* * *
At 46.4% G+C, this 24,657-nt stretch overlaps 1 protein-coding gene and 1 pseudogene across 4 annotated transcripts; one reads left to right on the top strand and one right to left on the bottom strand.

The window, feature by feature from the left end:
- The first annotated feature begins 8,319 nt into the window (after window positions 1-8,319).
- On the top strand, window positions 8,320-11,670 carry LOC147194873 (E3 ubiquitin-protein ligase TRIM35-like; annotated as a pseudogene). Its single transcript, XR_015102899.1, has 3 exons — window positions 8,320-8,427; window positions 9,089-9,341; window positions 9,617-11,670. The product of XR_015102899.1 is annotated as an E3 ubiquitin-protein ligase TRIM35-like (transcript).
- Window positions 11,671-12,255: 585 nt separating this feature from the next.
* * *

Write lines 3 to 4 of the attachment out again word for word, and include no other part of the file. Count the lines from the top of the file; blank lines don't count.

- The first annotated feature begins 8,319 nt into the window (after window positions 1-8,319).
- On the top strand, window positions 8,320-11,670 carry LOC147194873 (E3 ubiquitin-protein ligase TRIM35-like; annotated as a pseudogene). Its single transcript, XR_015102899.1, has 3 exons — window positions 8,320-8,427; window positions 9,089-9,341; window positions 9,617-11,670. The product of XR_015102899.1 is annotated as an E3 ubiquitin-protein ligase TRIM35-like (transcript).